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Thursday, September 11, 2008

Start Here Obama - Abominable Math Textbook!

If the book I'm referring to has anything to do with it, no wonder America is far behind in producing engineers!

A couple of years back Handyman Hubby asked me to find a math textbook to provide an outline of what he should cover when tutoring one of our kids on math. He kinda needed the scope and sequence. One of my friends very kindly supplied a 5th grade math textbook she'd picked up at our local free textbook store. Now, don't get me wrong, a free textbook store is a wonderful idea. They probably even had a ton of math books to choose from - I don't know because I saved gas and didn't make the trip there.

Anyway, with said textbook in hand I began to read how to teach math to a 5th grader. Half a page into reading I had to stop and think. Here was a book that was teaching math using English. Something didn't seem quite right. Here's an extract from the first lesson: "There are billions and billions of stars in our galaxy. How big is one billion? Work with your partner to find out how many sheets of grid paper it would take to draw one billion stars." On that two page spread there are more words than there are numbers. Maybe it's not clear yet what I'm talking about.

Let's take a look at the inside of some math textbooks. Boy, are these hard to track down. I just spent over 30 minutes trying to find inside views of math textbooks from major American textbook publishers. McDougal Littell are kind enough to show some inside pages for the middle school math textbook. For comparison, you can take a look at some sample pages from from a UK math textbook publisher. Scroll down until you see Year 6 pages 49-53 or Year 6 page 21 and page 128. Personally I think the non-color approach is least distracting. However, maybe you'll get an idea what I'm talking about.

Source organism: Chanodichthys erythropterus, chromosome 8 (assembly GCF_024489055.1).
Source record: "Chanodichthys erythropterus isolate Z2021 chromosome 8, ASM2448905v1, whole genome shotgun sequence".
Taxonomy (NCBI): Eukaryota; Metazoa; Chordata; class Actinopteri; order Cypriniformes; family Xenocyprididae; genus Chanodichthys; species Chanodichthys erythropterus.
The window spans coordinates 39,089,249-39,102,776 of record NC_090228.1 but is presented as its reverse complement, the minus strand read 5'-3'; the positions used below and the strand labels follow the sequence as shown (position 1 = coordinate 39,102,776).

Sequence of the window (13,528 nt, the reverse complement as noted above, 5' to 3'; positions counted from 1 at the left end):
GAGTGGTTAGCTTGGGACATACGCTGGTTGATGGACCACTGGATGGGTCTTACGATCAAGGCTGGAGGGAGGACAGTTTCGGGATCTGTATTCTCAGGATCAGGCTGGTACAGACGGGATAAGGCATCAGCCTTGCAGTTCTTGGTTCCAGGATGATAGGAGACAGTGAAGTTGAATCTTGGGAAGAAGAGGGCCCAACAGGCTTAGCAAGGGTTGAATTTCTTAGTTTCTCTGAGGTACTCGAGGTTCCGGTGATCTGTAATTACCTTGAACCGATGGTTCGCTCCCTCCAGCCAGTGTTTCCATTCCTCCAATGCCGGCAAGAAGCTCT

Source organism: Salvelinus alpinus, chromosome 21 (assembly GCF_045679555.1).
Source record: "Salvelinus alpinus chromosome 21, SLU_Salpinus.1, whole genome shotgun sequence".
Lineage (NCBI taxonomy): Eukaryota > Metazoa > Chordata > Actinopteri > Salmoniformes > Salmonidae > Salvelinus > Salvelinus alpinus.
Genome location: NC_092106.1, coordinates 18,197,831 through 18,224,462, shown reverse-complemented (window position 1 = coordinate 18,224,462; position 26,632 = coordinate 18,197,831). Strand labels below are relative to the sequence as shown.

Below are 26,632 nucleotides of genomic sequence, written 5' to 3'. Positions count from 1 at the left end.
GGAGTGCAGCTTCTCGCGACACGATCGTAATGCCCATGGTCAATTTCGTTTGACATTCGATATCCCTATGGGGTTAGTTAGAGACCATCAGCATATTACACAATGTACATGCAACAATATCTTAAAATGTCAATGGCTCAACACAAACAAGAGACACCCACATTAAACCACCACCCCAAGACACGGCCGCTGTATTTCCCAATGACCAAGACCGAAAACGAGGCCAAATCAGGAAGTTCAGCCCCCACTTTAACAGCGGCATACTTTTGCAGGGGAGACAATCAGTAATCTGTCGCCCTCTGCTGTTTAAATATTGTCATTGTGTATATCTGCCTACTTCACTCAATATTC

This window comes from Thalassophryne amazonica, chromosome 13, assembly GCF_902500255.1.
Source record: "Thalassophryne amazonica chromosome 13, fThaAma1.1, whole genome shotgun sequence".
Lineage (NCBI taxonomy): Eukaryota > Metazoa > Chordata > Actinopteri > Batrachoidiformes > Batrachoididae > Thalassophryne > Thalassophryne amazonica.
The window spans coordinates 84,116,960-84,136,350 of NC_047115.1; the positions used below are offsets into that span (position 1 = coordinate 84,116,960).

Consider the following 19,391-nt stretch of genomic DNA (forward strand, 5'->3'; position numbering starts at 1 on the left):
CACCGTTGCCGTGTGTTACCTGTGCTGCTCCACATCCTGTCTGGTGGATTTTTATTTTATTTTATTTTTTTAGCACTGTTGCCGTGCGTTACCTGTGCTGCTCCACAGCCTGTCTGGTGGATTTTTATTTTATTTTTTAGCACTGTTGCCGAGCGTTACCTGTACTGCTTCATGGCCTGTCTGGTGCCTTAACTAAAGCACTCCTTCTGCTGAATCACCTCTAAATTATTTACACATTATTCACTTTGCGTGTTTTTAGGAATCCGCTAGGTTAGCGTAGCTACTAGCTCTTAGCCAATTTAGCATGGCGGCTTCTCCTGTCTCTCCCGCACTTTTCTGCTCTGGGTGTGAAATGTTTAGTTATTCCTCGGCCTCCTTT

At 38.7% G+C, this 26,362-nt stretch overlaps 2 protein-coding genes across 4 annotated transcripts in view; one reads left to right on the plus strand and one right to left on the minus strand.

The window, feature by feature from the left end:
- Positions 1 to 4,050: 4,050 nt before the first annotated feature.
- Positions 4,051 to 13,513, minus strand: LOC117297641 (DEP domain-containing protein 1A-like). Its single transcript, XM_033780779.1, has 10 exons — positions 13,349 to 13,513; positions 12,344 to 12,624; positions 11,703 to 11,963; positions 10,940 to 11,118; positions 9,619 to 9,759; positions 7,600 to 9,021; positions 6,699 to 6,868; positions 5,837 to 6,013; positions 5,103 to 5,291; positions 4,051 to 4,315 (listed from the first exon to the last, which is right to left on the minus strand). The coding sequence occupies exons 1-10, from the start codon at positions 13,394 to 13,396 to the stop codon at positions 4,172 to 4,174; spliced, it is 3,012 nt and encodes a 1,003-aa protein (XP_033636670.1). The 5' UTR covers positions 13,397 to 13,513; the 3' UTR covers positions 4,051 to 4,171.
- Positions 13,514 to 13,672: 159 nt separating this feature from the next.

I don't know, maybe I lost you somewhere. It seems to me there is something fundamentally different between math teaching in America and what I experienced in Scotland. Is it any accident that Scotland has a tradition of producing good engineers while America is importing engineers from around the world? Maybe someone who actually knows about math can explain this for me!

BTW I'm proud to report that yesterday both my kids told me that they are enjoying math this year. I don't know if either will be an engineer, but at least they are using decent textbooks.


2 comments:

Linda said...

Alison, I certainly don't know about Maths, being a lop-sided linguist, but my son is applying to study engineering at university next year. It's a popular choice at his (Scottish) school. He's doing Advanced Higher Maths this year and enjoying the new ways of thinking it's opening up. Did you encounter Advanced Highers when you were still in Scotland? There's information about them here:
http://www.sqa.org.uk/files_ccc/NQIntroducingAdvancedHigherLeaflet.pdf

If you want to see what's being examined at the various levels in Scottish schools (bearing in mind that Intermediate 2 is normally taken in S4 (age 16), Higher in S5 (age 17) and Advanced Higher in S6 (age 18), the 'Arrangements' documents are here:
http://www.sqa.org.uk/sqa/2465.html

Have fun with your Maths!

Alison said...

Hi Linda,
Thanks for visiting. I took a look at the SQA site and some of the documents. I liked the diagrams that explain how the different levels of qualification relate to each other - I was confused previously when family talked to me about the levels my nieces and nephew are doing.

It's certainly a lot more complex than it was when I went to school, but it also looks very well thought out and comprehensive.

I do get curious about what my kids would be doing if we were still in Scotland.

Thanks for sharing. Now we just have to ask the question of whether students are choosing engineering for college here, and if not, what is different!

 
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